## Resistance is Futile!

LEDs will consume as much current as is fed to them. This is where resistors come in to save your LED from burning out prematurely. Resistors are passive components, without polarity, which have the ability to reduce current. The higher resistance, the less current. Lower resistance, more current.

Not to scare anyone away with a little math but choosing the correct resistor for your LED involves the Ohm’s law equation: *V = I x R* (**V**oltage = **C**urrent x **R**esistance).

In order to calculate resistance there’s a few variables we need to know first:

- Voltage of power source.
- LED’s forward voltage.
- LED’s forward current.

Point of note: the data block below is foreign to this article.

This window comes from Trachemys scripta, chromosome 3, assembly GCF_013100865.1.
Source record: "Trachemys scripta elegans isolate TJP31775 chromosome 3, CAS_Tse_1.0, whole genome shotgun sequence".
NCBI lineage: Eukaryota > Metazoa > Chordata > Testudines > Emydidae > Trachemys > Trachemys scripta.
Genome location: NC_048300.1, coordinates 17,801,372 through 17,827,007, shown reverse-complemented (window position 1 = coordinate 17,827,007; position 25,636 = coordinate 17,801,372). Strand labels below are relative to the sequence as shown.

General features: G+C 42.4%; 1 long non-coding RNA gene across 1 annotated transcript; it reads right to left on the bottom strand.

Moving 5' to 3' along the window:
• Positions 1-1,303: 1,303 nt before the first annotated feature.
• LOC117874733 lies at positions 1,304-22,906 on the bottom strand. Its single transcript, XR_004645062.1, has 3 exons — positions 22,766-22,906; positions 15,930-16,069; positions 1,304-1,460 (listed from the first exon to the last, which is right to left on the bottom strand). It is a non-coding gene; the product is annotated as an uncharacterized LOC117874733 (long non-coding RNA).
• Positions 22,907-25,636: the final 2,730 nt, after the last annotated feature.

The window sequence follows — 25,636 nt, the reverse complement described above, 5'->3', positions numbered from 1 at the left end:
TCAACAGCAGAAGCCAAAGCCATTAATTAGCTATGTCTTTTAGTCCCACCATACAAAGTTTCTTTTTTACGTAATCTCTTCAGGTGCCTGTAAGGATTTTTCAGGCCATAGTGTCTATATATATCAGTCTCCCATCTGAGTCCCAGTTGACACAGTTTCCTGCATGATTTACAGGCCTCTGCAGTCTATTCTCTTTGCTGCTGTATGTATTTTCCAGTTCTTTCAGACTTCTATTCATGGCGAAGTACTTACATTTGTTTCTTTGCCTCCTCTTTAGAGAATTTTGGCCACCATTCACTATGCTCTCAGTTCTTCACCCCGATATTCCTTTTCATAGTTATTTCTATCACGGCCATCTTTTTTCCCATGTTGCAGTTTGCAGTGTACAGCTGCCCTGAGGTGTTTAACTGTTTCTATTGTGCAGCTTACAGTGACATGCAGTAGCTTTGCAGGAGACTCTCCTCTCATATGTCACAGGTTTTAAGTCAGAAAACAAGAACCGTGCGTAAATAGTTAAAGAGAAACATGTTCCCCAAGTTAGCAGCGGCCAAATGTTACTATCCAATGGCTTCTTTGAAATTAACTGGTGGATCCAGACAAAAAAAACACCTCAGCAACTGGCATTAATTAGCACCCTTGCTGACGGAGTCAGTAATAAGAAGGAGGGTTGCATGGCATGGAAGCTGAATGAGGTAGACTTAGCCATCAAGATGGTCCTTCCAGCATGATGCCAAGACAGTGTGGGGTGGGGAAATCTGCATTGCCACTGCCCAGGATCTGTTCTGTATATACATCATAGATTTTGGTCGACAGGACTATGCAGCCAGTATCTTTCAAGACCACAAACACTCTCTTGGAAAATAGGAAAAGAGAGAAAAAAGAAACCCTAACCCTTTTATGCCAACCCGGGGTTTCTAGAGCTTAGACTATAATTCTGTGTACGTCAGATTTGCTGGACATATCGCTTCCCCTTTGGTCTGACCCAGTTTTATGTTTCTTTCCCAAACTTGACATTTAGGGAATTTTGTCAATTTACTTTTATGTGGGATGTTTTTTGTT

Looking at another equation, here’s how we’ll calculate resistance needed:

Resistance = (Power Source Voltage - LED Voltage) / LED Current

As a more concrete example, let’s say we have a 3 volt input from a power source and a red LED. We know from the charts in this article that we’re dealing with 20mA of current and for a red LED, a 2.0 forward volts. A quick note, when calculating milliamperes we need to first convert to *Amps* (A) by dividing by 1000. So let’s look at our equation one more time:

Resistance = (3v - 2v) / 0.02

The result of the above would be 50, so you’ll need a 50 Ohm resistor. It’s possible that your result based on your application has a resistance value of something like 104 Ohms, which resistors of that value would be very hard to come by if they exist at all. In these cases you’ll want to round up. If you’re feeling dangerous, you could round down but remember – too much current will fry your LED eventually!